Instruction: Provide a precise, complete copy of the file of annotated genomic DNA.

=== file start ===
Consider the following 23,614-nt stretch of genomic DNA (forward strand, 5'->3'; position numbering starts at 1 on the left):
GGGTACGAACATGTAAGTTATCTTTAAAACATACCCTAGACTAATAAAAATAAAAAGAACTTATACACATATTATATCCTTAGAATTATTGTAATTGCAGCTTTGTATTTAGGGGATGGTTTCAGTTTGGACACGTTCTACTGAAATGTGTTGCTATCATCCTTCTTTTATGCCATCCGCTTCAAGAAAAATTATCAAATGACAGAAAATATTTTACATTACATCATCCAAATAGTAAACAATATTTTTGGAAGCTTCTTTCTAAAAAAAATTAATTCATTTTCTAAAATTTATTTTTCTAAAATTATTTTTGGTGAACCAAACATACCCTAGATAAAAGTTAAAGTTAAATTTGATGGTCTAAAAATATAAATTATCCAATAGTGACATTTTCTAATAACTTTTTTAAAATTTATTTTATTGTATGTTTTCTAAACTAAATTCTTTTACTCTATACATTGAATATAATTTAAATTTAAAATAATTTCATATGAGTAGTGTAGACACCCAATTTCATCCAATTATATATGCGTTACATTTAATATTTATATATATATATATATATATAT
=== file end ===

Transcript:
Consider the following 23,614-nt stretch of genomic DNA (forward strand, 5'->3'; position numbering starts at 1 on the left):
GGGTACGAACATGTAAGTTATCTTTAAAACATACCCTAGACTAATAAAAATAAAAAGAACTTATACACATATTATATCCTTAGAATTATTGTAATTGCAGCTTTGTATTTAGGGGATGGTTTCAGTTTGGACACGTTCTACTGAAATGTGTTGCTATCATCCTTCTTTTATGCCATCCGCTTCAAGAAAAATTATCAAATGACAGAAAATATTTTACATTACATCATCCAAATAGTAAACAATATTTTTGGAAGCTTCTTTCTAAAAAAAATTAATTCATTTTCTAAAATTTATTTTTCTAAAATTATTTTTGGTGAACCAAACATACCCTAGATAAAAGTTAAAGTTAAATTTGATGGTCTAAAAATATAAATTATCCAATAGTGACATTTTCTAATAACTTTTTTAAAATTTATTTTATTGTATGTTTTCTAAACTAAATTCTTTTACTCTATACATTGAATATAATTTAAATTTAAAATAATTTCATATGAGTAGTGTAGACACCCAATTTCATCCAATTATATATGCGTTACATTTAATATTTATATATATATATATATATATAT